The game's "whodunnit" caper isn't the only mystery that needs solving in Calvino Noir. Some other design choices will leave folks scratching their heads. The greatest complaint I have here is movement -- characters move dreadfully, painfully slow. They're trying to be sneaky, and that's all very well and good, as it's a genuine way to stick to the stealth theme. However, when you die as much as you do in this game, playing through an area for the 3rd or 4th time at a slothlike pace becomes a bore, and a player will likely begin to question why they're putting themselves through this. When trying to move characters into hiding, they will sometimes move past the spot and shuffle around a bit before moving into place. Such side steps can be deadly. The game's "collectibles" present another puzzle. From time to time you will happen across money or other abandoned treasures while sneaking through gloomy hallways. This is fun at first, until you realize that said findings bear no discernible use. It's a strange loose end that makes the game feel a bit half-baked.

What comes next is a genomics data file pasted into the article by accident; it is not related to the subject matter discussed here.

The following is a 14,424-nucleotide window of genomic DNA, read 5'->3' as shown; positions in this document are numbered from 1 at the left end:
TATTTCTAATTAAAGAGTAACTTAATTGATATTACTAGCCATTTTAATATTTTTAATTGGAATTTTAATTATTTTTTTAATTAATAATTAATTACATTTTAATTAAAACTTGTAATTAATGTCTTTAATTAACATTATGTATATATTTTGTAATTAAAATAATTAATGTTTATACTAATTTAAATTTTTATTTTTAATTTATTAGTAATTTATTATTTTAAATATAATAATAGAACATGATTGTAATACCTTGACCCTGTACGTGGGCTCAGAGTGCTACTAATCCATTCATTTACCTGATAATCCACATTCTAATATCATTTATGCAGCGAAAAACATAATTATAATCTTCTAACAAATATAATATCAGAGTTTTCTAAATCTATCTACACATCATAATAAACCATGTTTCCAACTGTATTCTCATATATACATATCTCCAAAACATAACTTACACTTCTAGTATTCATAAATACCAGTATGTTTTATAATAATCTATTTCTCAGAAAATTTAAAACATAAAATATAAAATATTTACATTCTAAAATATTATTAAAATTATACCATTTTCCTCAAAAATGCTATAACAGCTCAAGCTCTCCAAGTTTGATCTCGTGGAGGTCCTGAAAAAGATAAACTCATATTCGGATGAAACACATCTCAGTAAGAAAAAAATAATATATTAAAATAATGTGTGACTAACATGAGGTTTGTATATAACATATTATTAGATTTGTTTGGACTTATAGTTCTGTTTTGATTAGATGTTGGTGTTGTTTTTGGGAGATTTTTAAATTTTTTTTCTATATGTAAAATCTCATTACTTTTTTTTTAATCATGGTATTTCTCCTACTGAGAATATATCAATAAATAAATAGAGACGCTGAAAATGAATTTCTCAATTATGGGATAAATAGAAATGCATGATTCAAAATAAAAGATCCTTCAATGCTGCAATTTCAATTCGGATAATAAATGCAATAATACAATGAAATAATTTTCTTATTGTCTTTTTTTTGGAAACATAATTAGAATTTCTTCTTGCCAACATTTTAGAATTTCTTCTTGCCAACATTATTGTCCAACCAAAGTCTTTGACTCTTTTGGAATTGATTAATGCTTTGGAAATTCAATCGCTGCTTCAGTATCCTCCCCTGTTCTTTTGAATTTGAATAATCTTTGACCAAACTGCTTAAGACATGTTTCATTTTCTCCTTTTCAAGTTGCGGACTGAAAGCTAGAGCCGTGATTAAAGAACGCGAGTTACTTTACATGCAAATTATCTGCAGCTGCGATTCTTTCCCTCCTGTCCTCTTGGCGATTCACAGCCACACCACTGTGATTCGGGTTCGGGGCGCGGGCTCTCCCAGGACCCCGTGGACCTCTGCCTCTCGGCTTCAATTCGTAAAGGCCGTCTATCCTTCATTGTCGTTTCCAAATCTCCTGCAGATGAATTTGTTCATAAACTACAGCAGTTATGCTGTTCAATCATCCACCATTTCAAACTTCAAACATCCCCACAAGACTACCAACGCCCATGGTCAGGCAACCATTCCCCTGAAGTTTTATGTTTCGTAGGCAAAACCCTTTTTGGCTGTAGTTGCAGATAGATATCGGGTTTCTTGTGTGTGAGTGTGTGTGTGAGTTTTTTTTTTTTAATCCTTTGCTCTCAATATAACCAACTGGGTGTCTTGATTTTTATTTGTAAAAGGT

Age of Decadence is a game about the fragility of memory, the separation of reality and fable, political scheming and the possible futility of ordered existence. It masterfully weaves these themes into the writing and the gameplay to create an imaginative world with the power to captivate for hours on end. Age of Decadence has been a long time in the making (a whole decade), but it's shaped out to be one of the most distinct RPGs of the year, and one that will certainly captivate the imagination.
Mordheim is par for the course as far as tabletop-inspired tactical RPGs are concerned. The game foregoes accessibility for the sake of being "hardcore." This leaves many players to resort to trial and error before hitting their stride. If you're not well versed in the genre, this can be a bit of a time sink, which is especially unappealing when there are many, many other games to play that you'll find more enjoyable.
With that said, though, Heaven's Hope is a sufficient little game, with an intriguing, unique story. Add to that the lovingly created scenery and enjoyable dialogue, and these smaller accomplishments almost overcome the game's foibles. Heaven's Hope does absolutely nothing new, but maybe that's all we need from a point and click game. Despite its occasionally frustrating puzzle design, Heaven's Hope is a pleasant time waster for a rainy weekend.